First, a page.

Lydia E. Hall

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THEORY and HISTORY of LYDIA HALL

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Lydia E. Hall

  1. 1. Theoretical Framework of Nursing Jaypee T. Sidon, R.N.
  2. 2. THEORY A theory refers to a coherent group of general prepositions used as principles of explanation Or A set of statements or principles devised to explain a group of facts or phenomena, especially one that has been repeatedly tested or is widely accepted and can be used to make predictions about natural phenomena.
  3. 3. NURSINGTHEORY  NURSING theory is the set of concepts,definitions,relationships  and assumptions or prepositions  derived from nursing models or  other disiplines and project a purposive,systematic view of  phenomena by designing specific interrelationship among concepts  for the purpose of describing,explaining,predicting  or prescribing.
  4. 4. Lydia E. Hall (1906 - 1969)
  5. 5. History Lydia Hall began her prestigious career in nursing as a graduate of the York Hospital School of Nursing in York, Pennsylvania. She earned B.S. and M.A. degrees from Teachers College, Columbia University, in New York. Had faculty position at the York Hospital School of Nursing and Fordham Hospital School of Nursing Became consultant in Nursing Education to the Nursing Faculty at the State University of New York, Upstate Medical Center. She also was an instructor of nursing education at Teachers College. Born in New York City on September 21, 1906.
  6. 6. Career Interests: Public Health Nursing, cardiovascular nursing, pediatric cardiology and nursing of long term illness. Authored 21 publications and the bulk of the articles and addresses regarding her nursing theory were published in in the early to middle 1960s. . she received the award for Distinguished Achievement in Nursing Practice from Columbia University. In the 1967
  7. 7. Greatest Achievements: Hall design and develop Loeb Center for Nursing at Montefiore Hospital in New York City and apply her theory to nursing practice. Opened at January 1963. A 80 bed capacity for persons aged 16 years or older who were no longer having acute biological disturbances. Patients were recommended by their physicians and had favourable potential for recovery and subsequent return to their community. Hall served as administrative director of the Loeb Center for Nursing for from its opening until her death in February 1969.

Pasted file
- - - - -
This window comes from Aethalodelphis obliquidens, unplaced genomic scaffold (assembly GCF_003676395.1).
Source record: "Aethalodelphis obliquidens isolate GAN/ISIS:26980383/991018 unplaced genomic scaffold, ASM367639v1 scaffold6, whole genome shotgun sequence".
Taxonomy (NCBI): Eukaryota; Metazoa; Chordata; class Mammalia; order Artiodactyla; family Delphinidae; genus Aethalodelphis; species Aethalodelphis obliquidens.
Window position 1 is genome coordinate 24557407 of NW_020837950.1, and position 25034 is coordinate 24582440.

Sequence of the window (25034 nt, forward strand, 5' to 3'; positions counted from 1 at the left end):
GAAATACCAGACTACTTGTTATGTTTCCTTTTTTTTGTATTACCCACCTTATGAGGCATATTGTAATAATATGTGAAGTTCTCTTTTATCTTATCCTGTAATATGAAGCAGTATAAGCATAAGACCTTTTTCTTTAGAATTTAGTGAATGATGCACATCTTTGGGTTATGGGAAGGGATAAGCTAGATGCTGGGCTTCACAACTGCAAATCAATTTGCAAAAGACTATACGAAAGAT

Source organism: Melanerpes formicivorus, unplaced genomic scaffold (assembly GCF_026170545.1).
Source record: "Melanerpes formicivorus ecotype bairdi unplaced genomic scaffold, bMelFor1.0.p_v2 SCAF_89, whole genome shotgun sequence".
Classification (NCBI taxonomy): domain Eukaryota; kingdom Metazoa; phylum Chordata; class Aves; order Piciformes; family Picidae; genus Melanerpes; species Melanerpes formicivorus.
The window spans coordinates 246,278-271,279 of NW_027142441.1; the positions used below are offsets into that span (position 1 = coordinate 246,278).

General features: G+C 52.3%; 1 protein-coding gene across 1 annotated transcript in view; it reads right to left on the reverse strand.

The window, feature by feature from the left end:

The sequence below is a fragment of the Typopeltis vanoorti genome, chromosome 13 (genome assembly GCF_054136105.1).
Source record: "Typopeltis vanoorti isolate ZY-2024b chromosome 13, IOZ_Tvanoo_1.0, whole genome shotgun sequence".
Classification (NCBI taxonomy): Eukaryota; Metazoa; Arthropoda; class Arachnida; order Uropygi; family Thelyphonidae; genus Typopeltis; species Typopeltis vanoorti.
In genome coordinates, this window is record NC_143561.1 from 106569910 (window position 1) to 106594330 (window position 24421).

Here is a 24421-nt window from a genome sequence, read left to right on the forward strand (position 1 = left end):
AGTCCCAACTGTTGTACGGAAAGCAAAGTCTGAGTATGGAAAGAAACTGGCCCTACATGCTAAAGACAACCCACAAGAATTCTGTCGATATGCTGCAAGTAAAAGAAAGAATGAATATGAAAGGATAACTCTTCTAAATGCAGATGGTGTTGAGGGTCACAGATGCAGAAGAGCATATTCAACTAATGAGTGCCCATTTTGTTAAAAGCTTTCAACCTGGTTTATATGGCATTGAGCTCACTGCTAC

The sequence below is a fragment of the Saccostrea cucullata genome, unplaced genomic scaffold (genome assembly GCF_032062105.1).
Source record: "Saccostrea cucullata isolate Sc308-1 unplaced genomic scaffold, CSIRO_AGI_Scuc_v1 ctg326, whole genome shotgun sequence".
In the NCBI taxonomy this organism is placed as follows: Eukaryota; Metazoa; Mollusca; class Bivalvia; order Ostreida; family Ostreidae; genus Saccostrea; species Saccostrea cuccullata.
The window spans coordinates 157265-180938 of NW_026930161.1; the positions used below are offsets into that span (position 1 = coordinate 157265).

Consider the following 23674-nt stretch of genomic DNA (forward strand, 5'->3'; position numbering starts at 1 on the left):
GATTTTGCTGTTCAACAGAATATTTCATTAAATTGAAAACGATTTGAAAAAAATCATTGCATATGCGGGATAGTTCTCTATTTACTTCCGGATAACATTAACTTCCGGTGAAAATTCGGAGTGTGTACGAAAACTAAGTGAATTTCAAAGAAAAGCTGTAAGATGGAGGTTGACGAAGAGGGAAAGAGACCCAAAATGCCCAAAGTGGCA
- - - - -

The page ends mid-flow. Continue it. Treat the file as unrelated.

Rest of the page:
8. 8. PRESENTATIONOF THEORY THE CARE THE CORE THE CURE
  9. 9. CareCircle THE CARE
  10. 10. Care Nurturing component of care It is exclusive to nursing “Mothering” Provides teaching and learning activities Nurses goal is to “comfort” the patient Patient may explore and share feelings with nurse
  11. 11.  Nurse is concerned with intimate bodily care  Nurse applies knowledge of natuaral and biological sciences  Nurse act as potential comforter
  12. 12.  INTERPERSONAL RELATIONSHIP  EXPLORATION OF FEELINGS
  13. 13. CORECIRCLE THE CORE
  14. 14. Core Patient care is based on social sciences Therapeutic use of self Helps patient learn their role is in the healing process Patient is able to maintain who they are Patient able to develop a maturity level when nurse listens to them and acts as sounding board Patient able to make informed decisions
  15. 15.  Emphasis on social,emotional,spiritual and intellectual needs  Patient makes more rapid progress towards recovery and rehabilitation  INTERPERSONAL PROCESS UNDERSTANDING THEMSELVES PROBLEM FOCUSSING AND PROBLEM SOLVING
  16. 16. CURECIRCLE THE CURE
  17. 17. Cure Care based on pathological and therapeutic sciences Application of medical knowledge by nurses Nurse assisting the doctor in performing tasks Nurse is patient advocate in this area Nurse is a patient advocate Nurses role changes from positive quality to negative quality Medical surgical and rehabilitative care COPERATE WITH FAMILIES OR CARE GIVERS
  18. 18. InteractionAllThreeAspects THE CORE THE CARE THE CURE
  19. 19. Emphasis placed on the importance of total person Importance placed on all three aspects functioning together All three aspects interact and change in size
  20. 20. HALLSTHEORYANDNURSINGPARADIGMS  INDIVIDUAL  HEALTH  ENVIRONMENT  NURSING
  21. 21. Limitations: Hall’s theory of nursing has a limited generality. The function of the nurse in preventive health care and health maintenance is not addressed nor is the nurses’ role in the community health, even though the model could be adapted.
  22. 22. Hall viewed the role of nurses as heavily involved in the care and core aspects of patient care. The only communication technique Hall described in her theory as means to assist patient to self awareness was reflection.
  23. 23. SUMMARY THEORY NURSING THEORY LYDIAHALLSTHEORY CARE CORE CURE PARADIGMS LIMITATIONS
  24. 24. THANK YOU FOR LISTENING!! THE END

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